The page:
An antimicrobial sensitivity test was performed by the microdilution method for all confirmed enterococci isolates. The code of the commercially prepared microdilution panels is CMV3AGPF (Thermo Fisher Scientific Inc., Waltham, USA). The 15 antibiotics tested were tigecycline (TGC), tetracycline (TET), chloramphenicol (CHL), daptomycin (DAP), streptomycin (STR), tylosin (TYLT), quinupristin/dalfopristin (synercid) (SYN), linezolid (LZD), penicillin (PEN), kanamycin (KAN), erythromycin (ERY), ciprofloxacin (CIP), vancomycin (VAN), lincomycin (LIN), and gentamicin (GEN). The antibiotic concentrations tested are shown in Tables 2, 3.

TABLE 2
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Table 2. MIC distribution for antimicrobial agents of Enterococcus spp. from BAA.

TABLE 3
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Table 3. MIC distribution for antimicrobial agents of Enterococcus spp. from BAACIP.

Due to the absence of trimethoprim-sulfamethoxazole (TMP/SMX) in the prepared panel, sensitivity to these agents was measured separately. Trimethoprim and sulfamethoxazole (Sigma-Aldrich, co., St. Louis, USA) dissolved in methanol were mixed in sterile broth (ratio 1:19). After dilution, the trimethoprim-sulfamethoxazole suspension was added to blank panels. The concentration ranges are also shown in Tables 2, 3.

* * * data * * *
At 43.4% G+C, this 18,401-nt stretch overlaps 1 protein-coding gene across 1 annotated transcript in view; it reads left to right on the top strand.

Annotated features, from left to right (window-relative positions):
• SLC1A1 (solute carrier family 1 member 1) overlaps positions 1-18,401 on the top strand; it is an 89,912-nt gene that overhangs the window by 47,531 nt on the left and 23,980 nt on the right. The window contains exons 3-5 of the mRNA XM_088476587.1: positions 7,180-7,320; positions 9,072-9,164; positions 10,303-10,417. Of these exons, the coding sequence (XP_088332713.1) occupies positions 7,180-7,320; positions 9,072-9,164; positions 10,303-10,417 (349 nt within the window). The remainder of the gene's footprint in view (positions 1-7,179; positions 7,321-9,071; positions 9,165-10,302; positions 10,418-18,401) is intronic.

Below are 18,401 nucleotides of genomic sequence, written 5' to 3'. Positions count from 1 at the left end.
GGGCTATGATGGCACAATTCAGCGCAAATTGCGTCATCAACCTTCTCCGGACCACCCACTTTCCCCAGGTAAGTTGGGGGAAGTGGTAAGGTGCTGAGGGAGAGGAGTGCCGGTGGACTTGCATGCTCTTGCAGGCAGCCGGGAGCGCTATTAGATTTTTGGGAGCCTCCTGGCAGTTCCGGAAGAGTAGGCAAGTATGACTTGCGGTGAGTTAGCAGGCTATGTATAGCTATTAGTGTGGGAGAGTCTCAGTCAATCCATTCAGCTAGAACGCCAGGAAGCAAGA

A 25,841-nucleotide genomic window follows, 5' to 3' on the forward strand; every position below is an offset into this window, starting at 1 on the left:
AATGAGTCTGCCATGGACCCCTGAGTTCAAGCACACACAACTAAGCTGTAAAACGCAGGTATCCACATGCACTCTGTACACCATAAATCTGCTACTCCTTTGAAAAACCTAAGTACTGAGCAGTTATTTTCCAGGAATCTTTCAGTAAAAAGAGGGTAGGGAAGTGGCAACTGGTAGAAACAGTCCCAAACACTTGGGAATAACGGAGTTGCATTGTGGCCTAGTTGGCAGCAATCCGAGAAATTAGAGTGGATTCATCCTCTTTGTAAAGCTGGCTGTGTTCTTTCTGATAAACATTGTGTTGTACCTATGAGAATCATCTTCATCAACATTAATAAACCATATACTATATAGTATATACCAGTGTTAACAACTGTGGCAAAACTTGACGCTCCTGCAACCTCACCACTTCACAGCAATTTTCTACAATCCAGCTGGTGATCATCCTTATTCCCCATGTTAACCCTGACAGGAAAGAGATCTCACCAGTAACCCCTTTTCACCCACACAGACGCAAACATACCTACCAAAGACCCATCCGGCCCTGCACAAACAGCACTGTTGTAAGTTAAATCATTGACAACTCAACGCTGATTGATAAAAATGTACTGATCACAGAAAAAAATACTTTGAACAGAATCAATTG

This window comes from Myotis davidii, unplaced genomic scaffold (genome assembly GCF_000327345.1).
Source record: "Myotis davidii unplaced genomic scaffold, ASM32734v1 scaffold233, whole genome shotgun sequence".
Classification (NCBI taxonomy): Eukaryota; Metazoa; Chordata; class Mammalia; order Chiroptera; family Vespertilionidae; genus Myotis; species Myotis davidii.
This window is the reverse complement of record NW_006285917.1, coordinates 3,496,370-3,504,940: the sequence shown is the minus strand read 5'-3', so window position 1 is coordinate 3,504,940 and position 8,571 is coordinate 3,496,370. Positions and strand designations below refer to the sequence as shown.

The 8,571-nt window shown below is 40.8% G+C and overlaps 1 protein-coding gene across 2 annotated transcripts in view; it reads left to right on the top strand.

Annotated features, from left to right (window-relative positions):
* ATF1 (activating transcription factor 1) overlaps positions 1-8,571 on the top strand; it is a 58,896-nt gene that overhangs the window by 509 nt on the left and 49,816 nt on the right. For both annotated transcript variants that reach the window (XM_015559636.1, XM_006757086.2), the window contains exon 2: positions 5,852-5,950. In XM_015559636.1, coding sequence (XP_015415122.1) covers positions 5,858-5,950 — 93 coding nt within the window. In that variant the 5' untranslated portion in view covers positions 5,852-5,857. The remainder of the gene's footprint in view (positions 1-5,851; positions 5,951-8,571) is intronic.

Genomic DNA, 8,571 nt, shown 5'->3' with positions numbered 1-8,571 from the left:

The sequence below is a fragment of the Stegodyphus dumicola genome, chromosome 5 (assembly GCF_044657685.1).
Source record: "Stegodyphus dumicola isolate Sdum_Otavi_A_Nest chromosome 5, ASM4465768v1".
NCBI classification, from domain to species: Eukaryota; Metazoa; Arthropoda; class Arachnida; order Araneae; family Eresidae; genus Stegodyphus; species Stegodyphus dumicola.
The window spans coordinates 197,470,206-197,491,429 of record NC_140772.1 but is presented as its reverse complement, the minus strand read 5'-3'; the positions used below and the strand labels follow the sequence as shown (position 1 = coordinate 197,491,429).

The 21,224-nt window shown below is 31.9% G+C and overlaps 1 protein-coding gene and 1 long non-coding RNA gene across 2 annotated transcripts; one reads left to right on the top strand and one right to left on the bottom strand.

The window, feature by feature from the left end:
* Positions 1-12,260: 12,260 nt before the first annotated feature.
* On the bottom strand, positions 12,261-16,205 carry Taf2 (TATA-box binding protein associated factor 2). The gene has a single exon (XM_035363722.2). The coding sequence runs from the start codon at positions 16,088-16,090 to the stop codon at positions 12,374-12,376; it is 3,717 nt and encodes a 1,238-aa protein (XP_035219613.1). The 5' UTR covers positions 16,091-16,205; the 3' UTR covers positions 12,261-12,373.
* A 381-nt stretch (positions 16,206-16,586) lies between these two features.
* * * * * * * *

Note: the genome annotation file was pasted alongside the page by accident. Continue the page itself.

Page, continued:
Fresh Enterococci broth suspension was prepared, and all panels were incubated at 37°C for 24 hours (CLSI, 2016; EUCAST, 2016). E. faecium (DSM 2918) was used as a quality control. The results were read using the VIZION® system (TREK Diagnostik Systems Ltd., West Sussex, UK). According to guidelines of the Clinical and Laboratory Standards Institute (CLSI), tiny buttons of growth were ignored when reading the minimum inhibitory concentration (MIC) of CHL, ERY, LZD, and TET (CLSI, 2016).

Breakpoints were adopted from CLSI (2016) when available. Three aminoglycosides (gentamicin, kanamycin, and streptomycin) were only tested for high-level resistance, and their breakpoints were obtained from the National Antimicrobial Resistance Monitoring System Animal Isolates (NARMS) of the United States Department of Agriculture (NARMS, 2016). The breakpoints for LIN and TYLT were obtained from NARMS as well (NARMS, 2016). The breakpoints for tigecycline and trimethoprim-sulfamethoxazole were obtained from the European Committee on Antimicrobial Susceptibility Testing (EUCAST, 2016). These figures are also included in Tables 2, 3.

Statistical Analyses